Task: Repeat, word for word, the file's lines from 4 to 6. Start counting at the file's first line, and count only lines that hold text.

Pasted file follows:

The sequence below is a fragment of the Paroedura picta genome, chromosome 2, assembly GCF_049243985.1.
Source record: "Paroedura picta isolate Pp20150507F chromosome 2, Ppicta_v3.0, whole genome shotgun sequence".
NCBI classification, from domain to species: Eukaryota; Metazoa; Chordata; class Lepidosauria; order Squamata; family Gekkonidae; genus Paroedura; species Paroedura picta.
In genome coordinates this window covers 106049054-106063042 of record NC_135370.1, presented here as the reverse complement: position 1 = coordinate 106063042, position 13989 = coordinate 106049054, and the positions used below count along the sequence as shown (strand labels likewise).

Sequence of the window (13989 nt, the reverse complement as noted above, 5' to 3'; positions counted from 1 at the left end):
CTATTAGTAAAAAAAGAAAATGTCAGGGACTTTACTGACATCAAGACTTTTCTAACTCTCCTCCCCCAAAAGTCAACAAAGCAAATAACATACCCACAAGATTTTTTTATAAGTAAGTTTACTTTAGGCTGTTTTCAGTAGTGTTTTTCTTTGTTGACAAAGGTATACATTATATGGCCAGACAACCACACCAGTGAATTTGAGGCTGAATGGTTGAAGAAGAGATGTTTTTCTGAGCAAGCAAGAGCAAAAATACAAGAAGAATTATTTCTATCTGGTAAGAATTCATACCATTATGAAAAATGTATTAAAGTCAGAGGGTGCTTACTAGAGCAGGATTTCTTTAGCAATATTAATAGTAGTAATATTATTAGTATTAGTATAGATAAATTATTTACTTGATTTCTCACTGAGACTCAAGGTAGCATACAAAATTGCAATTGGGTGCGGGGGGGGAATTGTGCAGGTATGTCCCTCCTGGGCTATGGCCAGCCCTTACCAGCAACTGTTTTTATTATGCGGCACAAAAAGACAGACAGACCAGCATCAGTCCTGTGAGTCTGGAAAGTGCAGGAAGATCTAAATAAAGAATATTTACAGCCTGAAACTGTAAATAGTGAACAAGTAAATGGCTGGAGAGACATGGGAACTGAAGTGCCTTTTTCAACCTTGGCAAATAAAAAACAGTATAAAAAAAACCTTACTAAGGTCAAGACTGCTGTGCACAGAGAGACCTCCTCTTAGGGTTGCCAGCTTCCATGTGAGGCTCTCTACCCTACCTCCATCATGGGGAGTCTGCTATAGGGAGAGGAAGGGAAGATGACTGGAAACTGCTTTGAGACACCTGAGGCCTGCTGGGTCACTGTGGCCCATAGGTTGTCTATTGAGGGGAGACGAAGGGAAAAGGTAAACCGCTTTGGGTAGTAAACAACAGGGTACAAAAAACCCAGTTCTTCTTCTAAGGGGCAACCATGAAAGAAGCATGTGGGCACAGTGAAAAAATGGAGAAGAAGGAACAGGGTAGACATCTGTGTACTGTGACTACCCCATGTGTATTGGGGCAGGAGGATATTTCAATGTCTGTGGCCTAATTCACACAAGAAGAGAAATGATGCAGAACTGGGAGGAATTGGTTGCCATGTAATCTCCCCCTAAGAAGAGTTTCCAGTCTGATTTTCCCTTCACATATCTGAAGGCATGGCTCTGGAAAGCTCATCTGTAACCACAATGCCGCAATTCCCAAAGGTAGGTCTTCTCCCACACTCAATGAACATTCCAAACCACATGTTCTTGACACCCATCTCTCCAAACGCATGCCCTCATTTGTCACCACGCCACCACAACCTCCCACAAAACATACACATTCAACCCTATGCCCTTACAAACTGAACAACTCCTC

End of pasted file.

In genome coordinates this window covers 106049054-106063042 of record NC_135370.1, presented here as the reverse complement: position 1 = coordinate 106063042, position 13989 = coordinate 106049054, and the positions used below count along the sequence as shown (strand labels likewise).

Sequence of the window (13989 nt, the reverse complement as noted above, 5' to 3'; positions counted from 1 at the left end):
CTATTAGTAAAAAAAGAAAATGTCAGGGACTTTACTGACATCAAGACTTTTCTAACTCTCCTCCCCCAAAAGTCAACAAAGCAAATAACATACCCACAAGATTTTTTTATAAGTAAGTTTACTTTAGGCTGTTTTCAGTAGTGTTTTTCTTTGTTGACAAAGGTATACATTATATGGCCAGACAACCACACCAGTGAATTTGAGGCTGAATGGTTGAAGAAGAGATGTTTTTCTGAGCAAGCAAGAGCAAAAATACAAGAAGAATTATTTCTATCTGGTAAGAATTCATACCATTATGAAAAATGTATTAAAGTCAGAGGGTGCTTACTAGAGCAGGATTTCTTTAGCAATATTAATAGTAGTAATATTATTAGTATTAGTATAGATAAATTATTTACTTGATTTCTCACTGAGACTCAAGGTAGCATACAAAATTGCAATTGGGTGCGGGGGGGGAATTGTGCAGGTATGTCCCTCCTGGGCTATGGCCAGCCCTTACCAGCAACTGTTTTTATTATGCGGCACAAAAAGACAGACAGACCAGCATCAGTCCTGTGAGTCTGGAAAGTGCAGGAAGATCTAAATAAAGAATATTTACAGCCTGAAACTGTAAATAGTGAACAAGTAAATGGCTGGAGAGACATGGGAACTGAAGTGCCTTTTTCAACCTTGGCAAATAAAAAACAGTATAAAAAAAACCTTACTAAGGTCAAGACTGCTGTGCACAGAGAGACCTCCTCTTAGGGTTGCCAGCTTCCATGTGAGGCTCTCTACCCTACCTCCATCATGGGGAGTCTGCTATAGGGAGAGGAAGGGAAGATGACTGGAAACTGCTTTGAGACACCTGAGGCCTGCTGGGTCACTGTGGCCCATAGGTTGTCTATTGAGGGGAGACGAAGGGAAAAGGTAAACCGCTTTGGGTAGTAAACAACAGGGTACAAAAAACCCAGTTCTTCTTCTAAGGGGCAACCATGAAAGAAGCATGTGGGCACAGTGAAAAAATGGAGAAGAAGGAACAGGGTAGACATCTGTGTACTGTGACTACCCCATGTGTATTGGGGCAGGAGGATATTTCAATGTCTGTGGCCTAATTCACACAAGAAGAGAAATGATGCAGAACTGGGAGGAATTGGTTGCCATGTAATCTCCCCCTAAGAAGAGTTTCCAGTCTGATTTTCCCTTCACATATCTGAAGGCATGGCTCTGGAAAGCTCATCTGTAACCACAATGCCGCAATTCCCAAAGGTAGGTCTTCTCCCACACTCAATGAACATTCCAAACCACATGTTCTTGACACCCATCTCTCCAAACGCATGCCCTCATTTGTCACCACGCCACCACAACCTCCCACAAAACATACACATTCAACCCTATGCCCTTACAAACTGAACAACTCCTC